A man walks alone in the forest, and encounters a strange looking vagrant. Confusion ensues: is he being threatened? Is this imagination? Are they one in the same? The music swells with a swirling cut to a darkened room where the vagrant now leers toward the camera. Filthy, menacing… yet curiously familiar. See why I like it? Simple. Odd. Lovely.

“From concept to publication it took about two months to complete… I began writing a script for the trailer while my editor corrected my manuscript. Wake the Wicked includes thirteen stories, but I decided against trying to capture each of them. Instead, I took one of my favorite characters from one story and went crazy with ideas.”

Filming took place in rural Harveys Lake, Pennsylvania—in the backyard of the house he grew up in—and on-set in an ordinary bedroom.”

He used tools available to many, filming on a Nikon D3100 and edited using Adobe products. It seems this is a popular combination for feature filmmakers and bloggers alike.

Talent and skill are needed but then there is talent… “There was one actor, Harley Kupstas, who played both roles in the film: the creepy bald guy we call the vagrant, and the running man,” he said, though I had no clue the actors were one in the same.

Why a trailer? He wanted to reach a broader audience. “I think most people who are interested in books are also interested in film and music, and Wake the Wicked was influenced by a compilation of these very things. It was also the perfect opportunity to give the viewer a taste of the freakish nature portrayed within the thirteen stories without use of the written word, which, in this case, would only rob the intended mood—not enhance it.”

Though, like many horror readers and writers, he has watched many book trailers he was mainly influenced “by the dark and decadent imagery of Marilyn Manson’s music videos.”

“As for the current state of fiction trailers,” Baloga said, “if the trailer is true to the book, it’s golden! Just like not every book is for every reader, neither is every book trailer. Stay true to your book. Gut it, play around with its insides, and create something that speaks to your intended audience.”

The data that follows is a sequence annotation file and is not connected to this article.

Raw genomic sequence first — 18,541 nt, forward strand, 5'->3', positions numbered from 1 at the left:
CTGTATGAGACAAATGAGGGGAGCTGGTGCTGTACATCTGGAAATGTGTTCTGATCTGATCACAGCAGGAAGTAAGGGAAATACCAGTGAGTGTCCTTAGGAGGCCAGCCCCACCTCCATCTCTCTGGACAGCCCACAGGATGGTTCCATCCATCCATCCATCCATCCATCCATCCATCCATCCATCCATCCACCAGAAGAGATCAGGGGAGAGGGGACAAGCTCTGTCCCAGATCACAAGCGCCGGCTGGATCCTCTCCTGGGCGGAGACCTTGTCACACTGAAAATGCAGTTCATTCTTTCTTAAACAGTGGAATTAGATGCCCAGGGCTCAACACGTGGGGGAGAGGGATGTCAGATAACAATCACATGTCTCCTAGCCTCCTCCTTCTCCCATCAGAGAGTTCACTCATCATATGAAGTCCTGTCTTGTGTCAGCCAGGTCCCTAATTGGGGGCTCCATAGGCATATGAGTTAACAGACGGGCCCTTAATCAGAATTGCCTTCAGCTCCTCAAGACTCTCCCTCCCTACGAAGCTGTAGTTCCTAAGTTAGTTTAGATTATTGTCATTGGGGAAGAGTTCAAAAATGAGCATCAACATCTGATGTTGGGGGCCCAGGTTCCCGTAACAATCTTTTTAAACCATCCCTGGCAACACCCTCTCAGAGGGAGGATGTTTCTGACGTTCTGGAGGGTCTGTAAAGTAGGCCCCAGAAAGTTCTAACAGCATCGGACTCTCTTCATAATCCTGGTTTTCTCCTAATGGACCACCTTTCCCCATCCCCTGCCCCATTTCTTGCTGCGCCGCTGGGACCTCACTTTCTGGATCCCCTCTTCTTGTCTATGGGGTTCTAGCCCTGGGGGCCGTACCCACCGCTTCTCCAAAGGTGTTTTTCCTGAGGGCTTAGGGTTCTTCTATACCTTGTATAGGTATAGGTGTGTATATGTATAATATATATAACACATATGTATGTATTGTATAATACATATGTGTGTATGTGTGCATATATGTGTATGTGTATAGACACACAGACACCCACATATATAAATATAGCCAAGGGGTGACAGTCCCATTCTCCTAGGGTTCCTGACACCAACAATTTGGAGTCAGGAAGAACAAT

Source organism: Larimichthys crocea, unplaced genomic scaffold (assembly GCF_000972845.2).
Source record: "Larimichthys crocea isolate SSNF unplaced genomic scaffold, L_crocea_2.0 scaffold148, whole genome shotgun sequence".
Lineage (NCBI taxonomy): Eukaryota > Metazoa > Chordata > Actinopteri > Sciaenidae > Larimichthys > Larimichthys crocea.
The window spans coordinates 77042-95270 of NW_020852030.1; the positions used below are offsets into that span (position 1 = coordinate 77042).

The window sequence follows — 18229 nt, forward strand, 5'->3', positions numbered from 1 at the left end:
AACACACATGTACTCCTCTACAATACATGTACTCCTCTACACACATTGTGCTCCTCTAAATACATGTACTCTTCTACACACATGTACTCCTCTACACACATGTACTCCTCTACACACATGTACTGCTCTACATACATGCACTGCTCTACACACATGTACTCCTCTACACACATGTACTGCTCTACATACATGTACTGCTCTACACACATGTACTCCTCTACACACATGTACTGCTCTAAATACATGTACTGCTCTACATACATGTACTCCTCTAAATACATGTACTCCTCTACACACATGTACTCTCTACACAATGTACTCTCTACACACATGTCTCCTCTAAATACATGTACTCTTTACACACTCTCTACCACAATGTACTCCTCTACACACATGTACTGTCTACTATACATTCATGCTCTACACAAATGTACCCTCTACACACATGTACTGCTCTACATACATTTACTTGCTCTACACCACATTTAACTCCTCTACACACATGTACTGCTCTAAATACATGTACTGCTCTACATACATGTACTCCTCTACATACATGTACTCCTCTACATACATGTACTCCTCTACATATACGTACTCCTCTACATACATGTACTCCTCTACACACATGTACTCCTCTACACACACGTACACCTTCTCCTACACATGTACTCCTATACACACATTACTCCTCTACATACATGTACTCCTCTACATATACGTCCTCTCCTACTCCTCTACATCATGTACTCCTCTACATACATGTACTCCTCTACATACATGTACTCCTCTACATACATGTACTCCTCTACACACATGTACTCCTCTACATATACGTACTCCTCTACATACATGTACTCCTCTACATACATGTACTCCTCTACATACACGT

One bit of advice he imparts to others planning to make a trailer of their own (or for someone else) may be that he, “experimented with various concepts and shot much more than I needed to, on purpose. It gave me a lot to work with and during the editing phase things fell into place much better than I’d expected.”

I asked if the trailer was available anywhere else, and at this time it remains exclusive to YouTube. Authors, filmmakers and publishers note that well done book trailers are spreading and popping up as horror trailers and at film festivals.

Will I buy the book? Yes. I had not heard of this title before viewing the trailer and it piqued my interest enough to research the author. Wake the Wicked: Thirteen Twisted Tales is available on Kindle. Baloga said we can expect a paperback of Wake the Wicked: Thirteen Twisted Tales sometime near Halloween 2013.

This trailer works for me because it is short, has fine sound quality and production. It gives nothing away yet is eye catching without being absurdly abstract. While not scary, it has unsettling moments so I look forward to being unsettled when I read the book ~